Retired couple trades funeral homes for brothel
BEATTY, Nev. (AP) – Mack Moore says he really bought the brothel for the garden.
Retired from the funeral home business, he had been looking for a ranch in the desert. Fran’s Ranch, a successful small-town brothel about two hours from Las Vegas, wasn’t what he had in mind, he says.
But in 1997, when his friend Fran York said she wanted out of the business, her 77-acre garden and pool fed by mountain spring water were hard to resist.
Besides, he reasoned, if the brothel didn’t work out, he could always close it and he’d still have the garden.
And so, Moore and his wife, Angel, moved to Beatty – a dying mining town of 1,200 people near Death Valley – and set up house in a pink mobile home with nine prostitutes. They renamed it Angel’s Ladies.
Of course, the Moores aren’t exactly the typical married couple. On his 72nd birthday, Moore celebrated by spending the night with three of the women he employs. And his wife, Angel, occasionally entertains clients.
But on one recent summer evening, the atmosphere at Angel’s Ladies didn’t seem much different from a women’s college dorm.
The ”girls,” as Moore calls them, wander in and out of the kitchen for a snack. They surf the Internet, play cards, share stories around the table. The Avon lady drops off catalogs, and a lingerie salesman stops by.
At dinnertime, they gather around the table and hold hands while Moore offers a prayer of thanks. The customers are invited to share the meal.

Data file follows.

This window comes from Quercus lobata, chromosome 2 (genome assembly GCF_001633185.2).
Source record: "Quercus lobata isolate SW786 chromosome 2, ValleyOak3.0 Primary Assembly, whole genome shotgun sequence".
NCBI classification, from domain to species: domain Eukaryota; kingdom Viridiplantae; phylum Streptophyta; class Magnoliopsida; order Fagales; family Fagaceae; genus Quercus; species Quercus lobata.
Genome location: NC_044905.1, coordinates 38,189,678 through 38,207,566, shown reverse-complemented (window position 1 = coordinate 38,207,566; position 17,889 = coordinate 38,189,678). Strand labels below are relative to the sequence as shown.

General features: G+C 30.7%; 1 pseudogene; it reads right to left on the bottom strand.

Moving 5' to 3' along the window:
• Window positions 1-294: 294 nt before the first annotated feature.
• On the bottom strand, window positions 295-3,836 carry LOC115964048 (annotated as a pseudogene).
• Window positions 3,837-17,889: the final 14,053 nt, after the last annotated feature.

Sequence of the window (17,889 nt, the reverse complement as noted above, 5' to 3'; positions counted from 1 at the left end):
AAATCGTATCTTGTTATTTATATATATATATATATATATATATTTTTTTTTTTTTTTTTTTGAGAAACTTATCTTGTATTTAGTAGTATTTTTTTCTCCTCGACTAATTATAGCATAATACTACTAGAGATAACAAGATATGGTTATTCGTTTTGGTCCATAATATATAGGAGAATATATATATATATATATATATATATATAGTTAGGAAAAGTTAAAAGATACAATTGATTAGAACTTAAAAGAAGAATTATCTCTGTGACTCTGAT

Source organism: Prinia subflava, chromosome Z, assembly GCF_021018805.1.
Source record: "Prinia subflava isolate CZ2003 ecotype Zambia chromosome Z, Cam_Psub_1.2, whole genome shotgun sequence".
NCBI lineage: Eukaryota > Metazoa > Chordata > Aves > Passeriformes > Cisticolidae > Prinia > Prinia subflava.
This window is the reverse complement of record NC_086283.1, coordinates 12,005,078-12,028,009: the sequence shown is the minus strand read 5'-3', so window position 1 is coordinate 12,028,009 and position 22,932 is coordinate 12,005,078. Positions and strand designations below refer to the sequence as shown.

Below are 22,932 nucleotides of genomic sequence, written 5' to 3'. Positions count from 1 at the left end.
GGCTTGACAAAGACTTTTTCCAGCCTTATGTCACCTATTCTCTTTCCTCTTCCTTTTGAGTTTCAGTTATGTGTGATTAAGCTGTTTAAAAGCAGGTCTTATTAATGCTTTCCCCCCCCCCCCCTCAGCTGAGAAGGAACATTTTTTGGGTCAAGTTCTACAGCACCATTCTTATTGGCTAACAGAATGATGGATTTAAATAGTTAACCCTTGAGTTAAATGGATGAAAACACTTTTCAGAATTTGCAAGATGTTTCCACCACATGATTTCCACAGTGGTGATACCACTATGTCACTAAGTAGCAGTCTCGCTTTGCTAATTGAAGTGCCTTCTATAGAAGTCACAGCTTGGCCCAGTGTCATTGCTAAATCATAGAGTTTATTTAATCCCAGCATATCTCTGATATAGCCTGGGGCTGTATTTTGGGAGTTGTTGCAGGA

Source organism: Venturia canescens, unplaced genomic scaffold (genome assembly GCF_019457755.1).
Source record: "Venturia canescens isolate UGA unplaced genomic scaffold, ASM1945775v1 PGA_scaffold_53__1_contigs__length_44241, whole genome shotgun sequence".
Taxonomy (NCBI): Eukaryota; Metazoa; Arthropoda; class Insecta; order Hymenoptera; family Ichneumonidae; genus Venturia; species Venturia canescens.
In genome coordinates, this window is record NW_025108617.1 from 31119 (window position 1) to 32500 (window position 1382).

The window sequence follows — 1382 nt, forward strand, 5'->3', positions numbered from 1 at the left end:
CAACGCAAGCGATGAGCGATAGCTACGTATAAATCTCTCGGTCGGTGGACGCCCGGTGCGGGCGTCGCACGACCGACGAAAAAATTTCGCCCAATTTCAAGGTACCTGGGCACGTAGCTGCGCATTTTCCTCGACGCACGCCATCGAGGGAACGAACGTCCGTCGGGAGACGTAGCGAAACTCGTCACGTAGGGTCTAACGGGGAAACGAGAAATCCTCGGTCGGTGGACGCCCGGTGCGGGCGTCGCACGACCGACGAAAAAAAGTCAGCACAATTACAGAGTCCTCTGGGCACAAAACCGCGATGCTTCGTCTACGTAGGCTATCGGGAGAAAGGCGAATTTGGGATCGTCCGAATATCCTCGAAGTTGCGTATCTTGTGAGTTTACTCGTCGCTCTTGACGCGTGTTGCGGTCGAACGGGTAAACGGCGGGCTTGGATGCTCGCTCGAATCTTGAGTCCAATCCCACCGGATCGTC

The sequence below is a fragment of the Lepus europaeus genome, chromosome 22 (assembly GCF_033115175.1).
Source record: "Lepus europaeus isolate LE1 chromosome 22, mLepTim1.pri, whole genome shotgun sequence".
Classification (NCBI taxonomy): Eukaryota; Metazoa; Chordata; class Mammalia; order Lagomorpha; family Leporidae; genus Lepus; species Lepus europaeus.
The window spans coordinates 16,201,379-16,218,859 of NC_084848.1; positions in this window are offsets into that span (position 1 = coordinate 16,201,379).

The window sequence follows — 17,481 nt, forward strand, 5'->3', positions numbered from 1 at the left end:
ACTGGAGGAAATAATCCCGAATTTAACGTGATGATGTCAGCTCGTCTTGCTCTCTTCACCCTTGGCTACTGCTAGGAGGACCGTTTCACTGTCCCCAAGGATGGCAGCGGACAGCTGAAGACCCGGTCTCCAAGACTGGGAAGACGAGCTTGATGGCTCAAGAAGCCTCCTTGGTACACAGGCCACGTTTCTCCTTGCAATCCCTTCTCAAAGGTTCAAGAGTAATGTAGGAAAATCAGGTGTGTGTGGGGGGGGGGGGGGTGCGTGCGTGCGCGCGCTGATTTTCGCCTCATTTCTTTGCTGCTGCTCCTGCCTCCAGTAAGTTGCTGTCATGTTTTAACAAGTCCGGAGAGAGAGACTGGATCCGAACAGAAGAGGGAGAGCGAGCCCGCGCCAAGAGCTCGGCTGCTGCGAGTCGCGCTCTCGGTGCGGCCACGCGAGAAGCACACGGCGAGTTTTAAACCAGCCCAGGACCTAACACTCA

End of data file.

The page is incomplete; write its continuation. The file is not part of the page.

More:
Throughout this routine, the women are wearing revealing negligees, always ready for work.
”We got a lineup,” a prostitute named Coco yells, summoning her co-workers by banging on a huge bell outside a side door.
While the women adjust their negligees, Coco, with her long, black hairpieces falling over one shoulder, talks with the customer. She asks where he’s been, where he’s going and what he’s hauling.
The trucker chooses a blonde with an easy smile, and they go to her bedroom through a beaded curtain. Outside, the trucker’s dog waits, tied to the back of the 18-wheeler.
Angel’s Ladies is one of the smaller brothels in the state, getting most of its business from truckers and big conventions in Las Vegas. Still, it brings in about 3,000 customers and $500,000 each year. Other brothels bring in millions.
”They’re not a detriment to society, and the community. … They are an asset,” Moore says. ”We have taken three girls off the street who wanted to get off drugs. We gave them a good home. They made good money.”
Even so, the oldest of the prostitutes, 57-year-old Melody, offers a reality check.
Listening to the younger women talk about how much they like their jobs, making men happy and making good money, she says, ”It’s impossible to do something that society looks down upon and not feel bad.”
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